William James

William James
We must get by on what truth we have today, and be willing to call it error tomorrow.

Monday, November 22, 2010

The Likely Reason The LDS Church Website Does Not Contain Overt Condemnation Of Masturbation

The question was put (December 2008):

"I recently found a copy of the pamphlet "To Young Men Only" that I received as a young man in the late 70's. It was a talk given by Boyd K. Packer at the Priesthood session of General Conference October 2, 1976. I checked on the church website and found that this talk is not there. The talk by Marion G. Romney makes reference to it, but Packer's talk is missing. I am just wondering why the church does not have this on their website. Have they changed their position on the contents of the talk, or did they remove it to avoid ridicule from critics?"

To which I responded:

My own belief is that the talk alienates many would-be investigators because the science and data available on sexuality indicate that masturbation is simply a natural and acceptable practice. The pamphlet "to young men only" has as its target audience a group which is fragile and vulnerable and ignorant, and which in many cases can be made to feel guilty about the sexuality God gave them. I was among that crowd as a teenage boy. No one came to my aid to explain that Boyd K. Packer's views on the topic were rejected by the majority of the scientific community. As I have said before, there hardly was a doctrine more likely to induce self-loathing in LDS young men than that masturbation is sinful.

To which one person responded:

"In this instance, what you characterize as the attitude of "the majority of the scientific community" is at odds with the teachings of the Church of Jesus Christ. As a general Church leader, Elder Packer was entirely within the purview of his duty. Furthermore, he, not the secular "scientific community," is qualified to make pronouncements about what is morally acceptable from the standpoint of the Church."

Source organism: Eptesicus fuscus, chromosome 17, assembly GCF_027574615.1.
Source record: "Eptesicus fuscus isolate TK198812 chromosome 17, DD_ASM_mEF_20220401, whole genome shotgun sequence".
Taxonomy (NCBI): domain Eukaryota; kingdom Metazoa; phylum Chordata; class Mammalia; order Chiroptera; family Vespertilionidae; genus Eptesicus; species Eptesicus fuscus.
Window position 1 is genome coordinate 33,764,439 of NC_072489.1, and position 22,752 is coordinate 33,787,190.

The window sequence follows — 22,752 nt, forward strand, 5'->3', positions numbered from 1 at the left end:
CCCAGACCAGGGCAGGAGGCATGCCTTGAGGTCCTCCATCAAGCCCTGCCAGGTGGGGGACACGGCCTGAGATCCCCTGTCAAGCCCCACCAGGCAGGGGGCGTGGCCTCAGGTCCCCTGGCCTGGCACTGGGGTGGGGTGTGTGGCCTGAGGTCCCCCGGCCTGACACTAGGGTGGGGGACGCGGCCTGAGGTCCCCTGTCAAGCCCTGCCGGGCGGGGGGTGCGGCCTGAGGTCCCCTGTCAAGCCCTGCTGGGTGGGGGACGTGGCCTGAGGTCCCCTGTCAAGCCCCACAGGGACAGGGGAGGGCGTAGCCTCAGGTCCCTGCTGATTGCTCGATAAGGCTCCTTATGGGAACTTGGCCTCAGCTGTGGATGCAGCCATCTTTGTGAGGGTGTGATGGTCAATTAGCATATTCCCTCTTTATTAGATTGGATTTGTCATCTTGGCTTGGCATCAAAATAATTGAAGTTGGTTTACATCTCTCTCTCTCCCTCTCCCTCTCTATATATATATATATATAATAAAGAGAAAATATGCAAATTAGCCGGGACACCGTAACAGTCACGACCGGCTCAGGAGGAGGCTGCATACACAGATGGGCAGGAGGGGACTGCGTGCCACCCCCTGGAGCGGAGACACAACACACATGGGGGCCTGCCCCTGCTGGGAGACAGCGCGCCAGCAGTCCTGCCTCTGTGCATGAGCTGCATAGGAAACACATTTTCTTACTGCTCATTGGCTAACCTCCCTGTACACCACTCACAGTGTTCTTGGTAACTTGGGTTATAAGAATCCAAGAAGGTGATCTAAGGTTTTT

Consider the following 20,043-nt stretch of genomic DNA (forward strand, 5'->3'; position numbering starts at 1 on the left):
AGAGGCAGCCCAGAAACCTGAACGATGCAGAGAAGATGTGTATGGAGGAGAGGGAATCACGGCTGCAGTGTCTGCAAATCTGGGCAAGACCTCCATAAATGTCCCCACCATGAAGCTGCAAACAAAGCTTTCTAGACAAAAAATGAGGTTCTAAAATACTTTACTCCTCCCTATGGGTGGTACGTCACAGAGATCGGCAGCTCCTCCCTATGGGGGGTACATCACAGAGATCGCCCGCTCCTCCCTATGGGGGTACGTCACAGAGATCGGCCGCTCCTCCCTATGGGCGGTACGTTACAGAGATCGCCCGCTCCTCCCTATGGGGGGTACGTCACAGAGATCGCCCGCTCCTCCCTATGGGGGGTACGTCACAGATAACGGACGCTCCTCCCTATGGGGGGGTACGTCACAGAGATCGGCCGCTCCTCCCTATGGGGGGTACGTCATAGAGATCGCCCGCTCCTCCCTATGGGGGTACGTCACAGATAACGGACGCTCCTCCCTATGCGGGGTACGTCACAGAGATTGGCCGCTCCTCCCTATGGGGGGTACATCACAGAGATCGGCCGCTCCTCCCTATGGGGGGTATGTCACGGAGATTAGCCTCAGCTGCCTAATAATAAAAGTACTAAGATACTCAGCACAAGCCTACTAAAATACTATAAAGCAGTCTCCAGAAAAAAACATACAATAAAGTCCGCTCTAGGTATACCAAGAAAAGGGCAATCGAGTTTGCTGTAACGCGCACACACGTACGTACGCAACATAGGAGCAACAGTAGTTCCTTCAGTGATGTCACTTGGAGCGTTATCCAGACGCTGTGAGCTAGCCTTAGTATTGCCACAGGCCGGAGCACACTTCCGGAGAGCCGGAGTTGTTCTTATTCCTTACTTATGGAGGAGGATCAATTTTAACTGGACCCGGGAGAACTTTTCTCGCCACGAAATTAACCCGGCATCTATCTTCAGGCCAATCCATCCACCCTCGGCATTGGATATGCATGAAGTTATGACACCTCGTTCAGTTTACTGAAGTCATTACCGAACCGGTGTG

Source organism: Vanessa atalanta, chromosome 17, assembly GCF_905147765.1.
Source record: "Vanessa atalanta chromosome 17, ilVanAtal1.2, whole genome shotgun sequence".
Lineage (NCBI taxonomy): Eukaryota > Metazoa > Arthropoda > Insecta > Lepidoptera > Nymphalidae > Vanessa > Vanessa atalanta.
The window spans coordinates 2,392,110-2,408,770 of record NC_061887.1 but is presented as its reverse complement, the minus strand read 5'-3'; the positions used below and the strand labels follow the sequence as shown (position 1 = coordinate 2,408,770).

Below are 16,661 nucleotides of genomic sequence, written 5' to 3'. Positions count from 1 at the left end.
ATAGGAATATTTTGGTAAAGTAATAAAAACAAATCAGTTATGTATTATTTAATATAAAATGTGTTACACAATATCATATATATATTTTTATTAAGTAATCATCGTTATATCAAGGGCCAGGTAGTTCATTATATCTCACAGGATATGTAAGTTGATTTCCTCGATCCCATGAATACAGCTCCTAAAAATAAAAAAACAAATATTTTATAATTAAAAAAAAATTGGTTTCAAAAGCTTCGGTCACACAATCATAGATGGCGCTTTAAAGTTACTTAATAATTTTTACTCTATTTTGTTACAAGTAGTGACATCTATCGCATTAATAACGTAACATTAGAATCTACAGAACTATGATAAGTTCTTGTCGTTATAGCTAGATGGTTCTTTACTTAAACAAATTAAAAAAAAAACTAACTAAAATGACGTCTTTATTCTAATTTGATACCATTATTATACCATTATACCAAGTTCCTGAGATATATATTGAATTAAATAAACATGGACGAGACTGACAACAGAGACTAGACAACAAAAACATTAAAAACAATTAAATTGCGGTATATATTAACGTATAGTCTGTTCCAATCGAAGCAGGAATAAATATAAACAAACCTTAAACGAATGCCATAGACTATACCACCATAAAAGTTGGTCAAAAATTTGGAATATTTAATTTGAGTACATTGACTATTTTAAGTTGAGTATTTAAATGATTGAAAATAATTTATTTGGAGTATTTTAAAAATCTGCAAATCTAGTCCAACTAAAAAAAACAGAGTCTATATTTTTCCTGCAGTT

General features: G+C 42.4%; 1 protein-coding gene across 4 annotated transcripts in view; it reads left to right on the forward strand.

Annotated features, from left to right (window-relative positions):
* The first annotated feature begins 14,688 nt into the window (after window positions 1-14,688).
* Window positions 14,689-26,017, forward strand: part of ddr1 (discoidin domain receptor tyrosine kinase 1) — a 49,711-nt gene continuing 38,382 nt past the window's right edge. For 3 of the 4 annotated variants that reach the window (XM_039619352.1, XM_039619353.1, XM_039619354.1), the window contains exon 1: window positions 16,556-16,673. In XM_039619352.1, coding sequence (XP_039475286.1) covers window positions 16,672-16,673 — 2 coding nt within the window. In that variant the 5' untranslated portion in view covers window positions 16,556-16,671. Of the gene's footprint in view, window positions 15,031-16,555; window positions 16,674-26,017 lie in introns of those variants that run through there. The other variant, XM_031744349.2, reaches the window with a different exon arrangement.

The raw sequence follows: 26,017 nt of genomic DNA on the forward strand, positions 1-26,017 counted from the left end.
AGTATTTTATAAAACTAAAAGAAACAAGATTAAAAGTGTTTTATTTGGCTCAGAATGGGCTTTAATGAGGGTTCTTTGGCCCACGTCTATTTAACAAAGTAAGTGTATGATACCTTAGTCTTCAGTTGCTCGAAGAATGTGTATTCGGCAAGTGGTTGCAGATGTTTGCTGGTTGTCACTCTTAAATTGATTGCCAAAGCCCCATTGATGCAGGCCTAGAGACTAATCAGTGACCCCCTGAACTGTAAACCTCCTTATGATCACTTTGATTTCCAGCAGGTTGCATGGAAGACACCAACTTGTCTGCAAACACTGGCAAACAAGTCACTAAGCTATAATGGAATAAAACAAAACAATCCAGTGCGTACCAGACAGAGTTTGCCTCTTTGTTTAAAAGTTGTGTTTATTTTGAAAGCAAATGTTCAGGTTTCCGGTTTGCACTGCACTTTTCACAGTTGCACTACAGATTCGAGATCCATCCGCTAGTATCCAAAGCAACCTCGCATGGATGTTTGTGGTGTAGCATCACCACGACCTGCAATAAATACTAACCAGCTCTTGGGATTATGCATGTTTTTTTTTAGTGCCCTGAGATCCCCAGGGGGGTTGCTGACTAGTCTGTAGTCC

To which I responded:

Scott: agreed. Elder Packer acting in his capacity as an official prophet, seer, and revelator, and had the authority to issue the pronouncement on behalf of the church. Just don't expect people to come flocking to Zion if it is a place where our God-given sexuality is so stifled that it becomes virtually non-existent. There is a reason why for so many decades the missionaries' approach was not to teach the so-called law of chastity until the investigator had first received a testimony about the BoM, the church, etc. It is because it would scare off a lot of people who might not even consider hearing what the missionaries have to say. Likewise, I think the church's website is intended to put on a face that is not so utterly repugnant to the world that people will be turned off. Later on, once they have a "testimony," the chastity guilt trip can take effect in more private spheres and they will feel trapped into feeling like they have betrayed the Spirit if they later back out because of perceived chastity concerns.

And another person skeptically commented:

"we stifle sexuality? hmmm maybe we define the word differently. do you suppose the high birth rate in the church is more related to 'thinking of god and queen'?"

To which I responded:

A high birth rate does not necessarily mean more sex or even a better sex life. It is more likely attributable to less birth control, prohibition on abortion, a culture which pushes the idea that large families generally are better families, and a view that financial and educational obstacles should not cause people to hold off on having kids. I don't know what you mean by the "thinking of god and queen" comment.

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